(skip this header)

Westport News

Thursday, April 24, 2014

westport-news.com Businesses

« Back to Article

Gunn House relocation plan shot down by P&Z

Published 7:06 am, Friday, September 20, 2013

nextprevious

  • Three Planning and Zoning Commission members, from left, Chip Stephens, Catherine Walsh and Jack Whittle, had voiced support for relocating the Gunn House to the Baldwin parking lot, but four P&Z colleagues voted Thursday against the plan.  WESTPORT NEWS, CT 9/19/13 Photo: Jarret Liotta / Westport News contributed
    Three Planning and Zoning Commission members, from left, Chip Stephens, Catherine Walsh and Jack Whittle, had voiced support for relocating the Gunn House to the Baldwin parking lot, but four P&Z colleagues voted Thursday against the plan. WESTPORT NEWS, CT 9/19/13 Photo: Jarret Liotta

 

Larger | Smaller
Email This
Font
Page 1 of 1

By Jarret Liotta

The Planning and Zoning Commission on Thursday returned a negative report to First Selectman Gordon Joseloff on a proposal to move the historic Gunn House from Church Lane -- where its site will be incorporated into the Bedford Square development to the town's Baldwin parking lot on Elm Street.

If the 130-year-old Queen Anne-style house is to be saved, a two-thirds majority of the Representative Town Meeting must vote to overturn the P&Z decision.

The relocation proposal from Bedford Square Associates -- the consortium that intends to build a multi-use complex on the site of the Westport Weston Family Y -- was designed to save the structure from demolition, for which it has filed an application. The developers offered to pay for moving the house at 35 Church Lane, on the western side of Elm Street, across the street onto the town-owned parking lot.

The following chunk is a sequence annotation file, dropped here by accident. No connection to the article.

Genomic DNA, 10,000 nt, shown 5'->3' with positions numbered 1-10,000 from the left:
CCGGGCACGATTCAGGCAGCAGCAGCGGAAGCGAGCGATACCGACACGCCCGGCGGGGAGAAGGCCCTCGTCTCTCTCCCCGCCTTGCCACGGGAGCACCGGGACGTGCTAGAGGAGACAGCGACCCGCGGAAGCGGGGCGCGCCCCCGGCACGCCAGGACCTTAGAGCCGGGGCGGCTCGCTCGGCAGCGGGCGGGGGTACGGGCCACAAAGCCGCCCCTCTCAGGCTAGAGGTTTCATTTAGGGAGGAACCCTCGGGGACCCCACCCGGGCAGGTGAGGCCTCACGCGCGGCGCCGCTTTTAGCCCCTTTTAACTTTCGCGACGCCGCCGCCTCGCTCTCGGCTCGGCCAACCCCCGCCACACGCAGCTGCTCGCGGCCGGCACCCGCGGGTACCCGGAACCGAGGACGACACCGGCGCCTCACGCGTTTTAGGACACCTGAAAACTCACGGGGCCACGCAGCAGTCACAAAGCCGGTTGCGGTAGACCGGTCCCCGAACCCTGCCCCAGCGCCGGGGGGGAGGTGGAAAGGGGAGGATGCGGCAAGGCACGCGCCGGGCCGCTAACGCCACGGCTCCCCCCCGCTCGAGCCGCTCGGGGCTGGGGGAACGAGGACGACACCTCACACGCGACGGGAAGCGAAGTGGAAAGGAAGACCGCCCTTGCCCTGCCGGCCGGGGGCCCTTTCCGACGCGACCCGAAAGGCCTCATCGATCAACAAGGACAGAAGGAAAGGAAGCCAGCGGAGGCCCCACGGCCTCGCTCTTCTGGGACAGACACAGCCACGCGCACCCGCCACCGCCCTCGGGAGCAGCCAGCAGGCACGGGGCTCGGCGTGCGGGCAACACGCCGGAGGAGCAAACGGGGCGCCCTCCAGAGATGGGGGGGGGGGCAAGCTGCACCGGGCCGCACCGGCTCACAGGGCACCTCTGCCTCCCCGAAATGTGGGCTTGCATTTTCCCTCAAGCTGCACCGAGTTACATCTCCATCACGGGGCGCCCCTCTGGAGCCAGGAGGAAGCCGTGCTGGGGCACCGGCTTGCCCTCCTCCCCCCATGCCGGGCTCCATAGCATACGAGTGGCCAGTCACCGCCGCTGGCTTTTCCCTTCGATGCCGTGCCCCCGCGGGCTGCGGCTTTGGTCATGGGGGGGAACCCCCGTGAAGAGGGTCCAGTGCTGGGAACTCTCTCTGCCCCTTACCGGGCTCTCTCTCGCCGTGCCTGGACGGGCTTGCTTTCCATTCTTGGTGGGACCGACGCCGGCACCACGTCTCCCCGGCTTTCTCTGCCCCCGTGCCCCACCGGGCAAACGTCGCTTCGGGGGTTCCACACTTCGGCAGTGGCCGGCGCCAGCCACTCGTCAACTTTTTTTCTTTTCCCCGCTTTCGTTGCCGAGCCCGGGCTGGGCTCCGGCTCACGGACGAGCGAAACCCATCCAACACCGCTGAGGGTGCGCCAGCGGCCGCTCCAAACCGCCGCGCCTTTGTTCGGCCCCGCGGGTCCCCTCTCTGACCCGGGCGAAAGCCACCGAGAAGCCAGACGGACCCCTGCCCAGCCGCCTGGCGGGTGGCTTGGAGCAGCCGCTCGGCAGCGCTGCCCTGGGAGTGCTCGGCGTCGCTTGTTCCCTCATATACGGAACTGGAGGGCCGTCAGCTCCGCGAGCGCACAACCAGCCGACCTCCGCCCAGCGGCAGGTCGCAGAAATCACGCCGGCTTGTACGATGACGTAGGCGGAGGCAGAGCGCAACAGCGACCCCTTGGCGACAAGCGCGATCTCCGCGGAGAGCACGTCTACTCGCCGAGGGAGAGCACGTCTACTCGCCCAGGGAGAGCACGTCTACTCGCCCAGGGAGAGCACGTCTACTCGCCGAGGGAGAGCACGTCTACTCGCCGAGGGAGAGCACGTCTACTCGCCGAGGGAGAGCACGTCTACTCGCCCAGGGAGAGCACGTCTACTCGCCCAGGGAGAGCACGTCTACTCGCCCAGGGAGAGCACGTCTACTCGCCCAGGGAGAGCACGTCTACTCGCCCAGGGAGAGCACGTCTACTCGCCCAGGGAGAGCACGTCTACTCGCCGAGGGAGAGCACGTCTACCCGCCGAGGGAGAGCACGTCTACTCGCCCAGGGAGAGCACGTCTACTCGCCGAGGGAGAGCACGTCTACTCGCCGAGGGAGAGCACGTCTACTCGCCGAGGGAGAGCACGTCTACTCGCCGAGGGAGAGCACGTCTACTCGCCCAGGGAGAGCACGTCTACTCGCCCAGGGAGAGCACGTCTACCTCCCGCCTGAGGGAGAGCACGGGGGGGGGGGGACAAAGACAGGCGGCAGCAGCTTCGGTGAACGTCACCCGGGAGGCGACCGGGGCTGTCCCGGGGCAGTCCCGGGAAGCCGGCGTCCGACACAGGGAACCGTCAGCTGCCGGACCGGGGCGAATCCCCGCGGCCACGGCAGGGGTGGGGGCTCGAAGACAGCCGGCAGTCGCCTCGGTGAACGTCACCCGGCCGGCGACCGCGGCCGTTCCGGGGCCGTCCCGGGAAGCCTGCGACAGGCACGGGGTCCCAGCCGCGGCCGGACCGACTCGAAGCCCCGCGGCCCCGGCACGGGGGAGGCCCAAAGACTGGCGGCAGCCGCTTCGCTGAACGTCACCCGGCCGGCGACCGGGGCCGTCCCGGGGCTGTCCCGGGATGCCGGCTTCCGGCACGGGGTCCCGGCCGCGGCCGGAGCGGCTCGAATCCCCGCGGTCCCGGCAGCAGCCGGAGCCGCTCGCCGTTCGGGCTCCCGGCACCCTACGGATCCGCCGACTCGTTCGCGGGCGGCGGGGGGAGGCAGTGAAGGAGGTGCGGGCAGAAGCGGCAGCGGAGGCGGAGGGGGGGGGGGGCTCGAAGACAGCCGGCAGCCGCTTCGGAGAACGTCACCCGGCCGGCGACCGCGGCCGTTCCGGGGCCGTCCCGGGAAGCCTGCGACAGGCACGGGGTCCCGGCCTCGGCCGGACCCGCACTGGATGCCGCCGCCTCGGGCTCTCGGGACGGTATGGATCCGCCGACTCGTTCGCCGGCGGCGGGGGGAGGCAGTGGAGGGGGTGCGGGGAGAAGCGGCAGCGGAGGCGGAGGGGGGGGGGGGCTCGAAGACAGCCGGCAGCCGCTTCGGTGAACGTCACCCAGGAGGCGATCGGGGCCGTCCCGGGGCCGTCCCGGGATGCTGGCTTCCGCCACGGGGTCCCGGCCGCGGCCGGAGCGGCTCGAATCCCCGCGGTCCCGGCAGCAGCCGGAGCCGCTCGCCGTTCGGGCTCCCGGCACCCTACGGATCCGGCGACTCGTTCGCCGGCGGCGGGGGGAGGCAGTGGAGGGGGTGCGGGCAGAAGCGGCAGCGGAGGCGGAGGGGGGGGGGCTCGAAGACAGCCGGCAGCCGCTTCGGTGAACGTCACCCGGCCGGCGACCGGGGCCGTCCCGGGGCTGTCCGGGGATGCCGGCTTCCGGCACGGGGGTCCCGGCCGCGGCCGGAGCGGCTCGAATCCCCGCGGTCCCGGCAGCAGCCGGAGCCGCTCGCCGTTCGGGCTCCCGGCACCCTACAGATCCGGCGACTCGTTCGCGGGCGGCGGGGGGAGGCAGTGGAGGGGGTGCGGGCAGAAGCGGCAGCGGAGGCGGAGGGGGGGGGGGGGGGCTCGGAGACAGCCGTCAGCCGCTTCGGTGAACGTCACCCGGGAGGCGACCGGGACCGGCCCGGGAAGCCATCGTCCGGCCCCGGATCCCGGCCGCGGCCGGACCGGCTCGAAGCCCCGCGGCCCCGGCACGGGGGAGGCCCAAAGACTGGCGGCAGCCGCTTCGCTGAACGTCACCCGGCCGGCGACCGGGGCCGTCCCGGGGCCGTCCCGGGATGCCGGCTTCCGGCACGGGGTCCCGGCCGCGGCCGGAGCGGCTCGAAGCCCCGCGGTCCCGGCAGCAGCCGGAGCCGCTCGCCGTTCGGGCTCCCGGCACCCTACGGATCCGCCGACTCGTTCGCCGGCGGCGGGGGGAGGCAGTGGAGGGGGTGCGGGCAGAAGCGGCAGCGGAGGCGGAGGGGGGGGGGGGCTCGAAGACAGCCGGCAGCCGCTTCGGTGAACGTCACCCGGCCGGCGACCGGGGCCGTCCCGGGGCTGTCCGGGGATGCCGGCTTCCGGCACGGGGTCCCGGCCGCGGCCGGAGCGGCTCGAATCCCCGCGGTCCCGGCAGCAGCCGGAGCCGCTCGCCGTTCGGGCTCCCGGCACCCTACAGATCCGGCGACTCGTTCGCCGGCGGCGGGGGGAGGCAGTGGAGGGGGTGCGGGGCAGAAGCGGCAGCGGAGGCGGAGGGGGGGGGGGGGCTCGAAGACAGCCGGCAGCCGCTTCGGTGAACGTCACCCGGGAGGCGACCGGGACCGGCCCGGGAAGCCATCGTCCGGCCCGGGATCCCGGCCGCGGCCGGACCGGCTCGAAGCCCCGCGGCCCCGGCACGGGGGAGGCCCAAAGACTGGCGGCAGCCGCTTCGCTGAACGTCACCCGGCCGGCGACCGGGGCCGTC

"I don't think it's a good site for the house," said Commissioner Tim Wetmore, who voted against the request, along with Ron Corwin, Howard Lathrop and Nora Jinishian.

Commissioners Chip Stephens and Jack Whittle spoke in favor of the move, as did Chairwoman Catherine Walsh, who opted to abstain from voting after Stephens requested a roll-call vote.

"I think it's a good location for the house," said Whittle, saying it could soften the fa├žade of a parking garage which someday may be developed at the Elm Street lot.

"The public spoke loud, very loud, in favor of this project, in favor of saving this house," Stephens said.

"We're going to be known as the wrecking-ball commission," he said. "We're going to have sawdust on our hands."

Jinishian conceded that while there was overwhelming support for moving the house voiced at the last commission meeting, she said she had spoken with many people privately who were opposed.

"I know we heard from a lot of people who spoke in favor of it ... but I spoke to a lot of people who weren't in favor of it," she said.

"I think we all feel badly about losing the house, but the price is simply too high in what the use of that key lot for the town is, and that's the way it goes," said Corwin.

"It may not be a popular decision," he said, but "I think we've been elected to think through as best we can what uses we want where. That's what the commission does -- decides what use can go where and how dense it can be."

"That's not true, Mr. Corwin, or the previous commission would still be seated," countered Stephens. "To say that the public's voice doesn't matter and that we're making our own decisions ... "

"I didn't say that," Corwin retorted.

"The development that is slated for where the house is now located is going to go forward," Whittle said. "That's code for: The house is going to be demolished."

Zoning Director Laurence Bradley noted, however, that the RTM could reverse the commission's decision with a two-thirds majority vote.